Many of the classrooms have views of the surrounding campus and buildings.

The world of interviews, internship hunts and full-time job offers can be both new and exciting to students entering it for the first time.

Texas A&M’s Career Center in Zachry Engineering Education Complex will be holding a presentation entitled “I Got An Offer… Now What” on Feb. 5 in Zachry 100B from 4:30 to 5:30 p.m. The presentation, led by associate director of Engineering Career Services Roland Block, Class of 1992, is designed to help inform students about the appropriate steps to take after receiving an offer from a company, as well as provide practical advice for students entering the career field for the first time.

Block said the presentation is meant to help students navigate what to do when presented with a job offer since this information is typically never taught in the traditional classroom setting.

“With this presentation, I want to help students with practical tips that they will not learn in class,” Block said. “Understanding your worth and your negotiating power is very important.”

While the presentation will be held in Zachry, it is open to students of all majors, class years and experience levels, Block said.

“This event is not just for soon-to-be graduates with full-time job offers, it’s open to anyone, even freshmen who are just entering the world of finding internships or summer jobs,” Block said. “It's not just for engineers. About 10 to 30 percent of the people coming to these presentations are in other colleges or majors, so everyone can benefit from this information.”

The presentation will begin by examining different types of offers students could receive from potential employers and presenting tools on how to understand and negotiate them. It will then transfer into a time of discussion about what employers will be looking for, what students should be doing when they first step into a new position, and how to advance through standard stages in most careers, Block said.

“I have 25-plus years of experience from my own career, so getting to help young professionals develop and move up the ladder is cool,” Block said. “A lot of this presentation will be centered around practical tips to help students succeed.”

Micah Green, an associate professor in the Department of Chemical Engineering, said the information in this presentation is vital to both individual students and the university as a whole. Understanding the parameters of an offer, being able to negotiate well, and sticking to what you agree to are vital skills as a professional, Green said.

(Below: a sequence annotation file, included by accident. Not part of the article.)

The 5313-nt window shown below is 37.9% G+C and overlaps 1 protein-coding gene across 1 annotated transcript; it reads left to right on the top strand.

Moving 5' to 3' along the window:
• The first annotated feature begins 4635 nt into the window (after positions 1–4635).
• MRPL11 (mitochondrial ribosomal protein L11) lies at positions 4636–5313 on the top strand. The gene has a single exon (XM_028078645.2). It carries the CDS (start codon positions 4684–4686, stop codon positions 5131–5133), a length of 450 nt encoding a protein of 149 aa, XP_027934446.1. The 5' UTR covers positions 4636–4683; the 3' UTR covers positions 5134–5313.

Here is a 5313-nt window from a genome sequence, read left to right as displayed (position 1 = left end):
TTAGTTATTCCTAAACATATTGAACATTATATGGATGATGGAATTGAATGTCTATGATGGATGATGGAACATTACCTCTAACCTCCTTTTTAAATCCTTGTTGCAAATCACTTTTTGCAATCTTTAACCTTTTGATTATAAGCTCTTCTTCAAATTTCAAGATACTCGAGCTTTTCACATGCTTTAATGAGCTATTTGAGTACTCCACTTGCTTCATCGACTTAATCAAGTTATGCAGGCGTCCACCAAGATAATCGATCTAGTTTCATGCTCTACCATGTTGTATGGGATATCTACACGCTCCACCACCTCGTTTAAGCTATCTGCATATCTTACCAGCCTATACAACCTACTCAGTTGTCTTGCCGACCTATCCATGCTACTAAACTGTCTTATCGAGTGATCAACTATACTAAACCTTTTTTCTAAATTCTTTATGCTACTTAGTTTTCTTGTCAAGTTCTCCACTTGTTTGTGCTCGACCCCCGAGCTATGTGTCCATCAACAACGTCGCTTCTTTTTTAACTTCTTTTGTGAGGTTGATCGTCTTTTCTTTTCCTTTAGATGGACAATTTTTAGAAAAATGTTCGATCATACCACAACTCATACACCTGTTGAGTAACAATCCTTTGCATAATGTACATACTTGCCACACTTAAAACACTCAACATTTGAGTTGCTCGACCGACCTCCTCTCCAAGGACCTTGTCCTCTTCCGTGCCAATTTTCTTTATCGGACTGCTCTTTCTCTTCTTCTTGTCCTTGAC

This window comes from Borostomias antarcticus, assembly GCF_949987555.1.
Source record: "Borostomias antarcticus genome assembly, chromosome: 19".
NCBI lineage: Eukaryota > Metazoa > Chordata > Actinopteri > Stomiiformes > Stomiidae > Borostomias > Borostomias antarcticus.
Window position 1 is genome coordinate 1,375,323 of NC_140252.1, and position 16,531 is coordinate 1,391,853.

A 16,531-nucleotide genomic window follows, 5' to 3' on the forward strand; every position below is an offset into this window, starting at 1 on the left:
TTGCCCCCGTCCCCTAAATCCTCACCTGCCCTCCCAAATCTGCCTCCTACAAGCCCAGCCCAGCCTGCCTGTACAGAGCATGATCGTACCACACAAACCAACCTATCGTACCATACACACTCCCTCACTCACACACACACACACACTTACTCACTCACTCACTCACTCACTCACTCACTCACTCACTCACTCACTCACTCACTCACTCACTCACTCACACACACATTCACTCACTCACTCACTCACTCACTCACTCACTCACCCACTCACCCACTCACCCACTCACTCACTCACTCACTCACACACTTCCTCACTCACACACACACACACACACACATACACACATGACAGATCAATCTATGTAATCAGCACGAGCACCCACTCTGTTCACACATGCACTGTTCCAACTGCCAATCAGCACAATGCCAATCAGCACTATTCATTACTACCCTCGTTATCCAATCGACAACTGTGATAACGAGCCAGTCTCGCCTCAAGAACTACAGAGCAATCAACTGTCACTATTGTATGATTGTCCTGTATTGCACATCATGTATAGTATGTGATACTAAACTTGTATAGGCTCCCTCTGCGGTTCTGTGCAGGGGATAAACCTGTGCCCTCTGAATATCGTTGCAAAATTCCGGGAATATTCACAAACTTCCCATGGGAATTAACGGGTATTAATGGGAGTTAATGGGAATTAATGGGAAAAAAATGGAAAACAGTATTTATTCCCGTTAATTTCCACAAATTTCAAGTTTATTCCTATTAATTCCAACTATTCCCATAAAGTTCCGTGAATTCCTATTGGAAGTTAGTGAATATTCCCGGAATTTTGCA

“Students have a responsibility not only to themselves but to their fellow classmates and to Texas A&M,” Green said. “Individual students have a lot of power because they become representative of the university.”

The Career Center is a resource on campus that provides several services for students interested in securing an internship or job position or in honing their professional skills. Since it is included in student tuition fees, the Career Center is a resource that should be utilized by more students, Block said.

“I highly recommend that students take advantage of the services that the Career Center offers,” Block said. “Statistically there is a significant correlation between students using our career prep services and them ending up with a job after graduation because students who have a chance to get their resumes reviewed or practice their interviewing skills look and act more polished.”

Block said his experience in the professional field is what led him to come back to A&M and work at the Career Center to prepare students to enter into a professional field. In this presentation, he hopes to impart some of the wisdom he has gained during his career.

“I’m thinking, ‘What would I have liked to know when I was in their shoes?” Block said. “Having so much experience in the professional world, I’ve come to understand a great deal about what employers want in new hires, and how working your way up the ladder in a company can look.”

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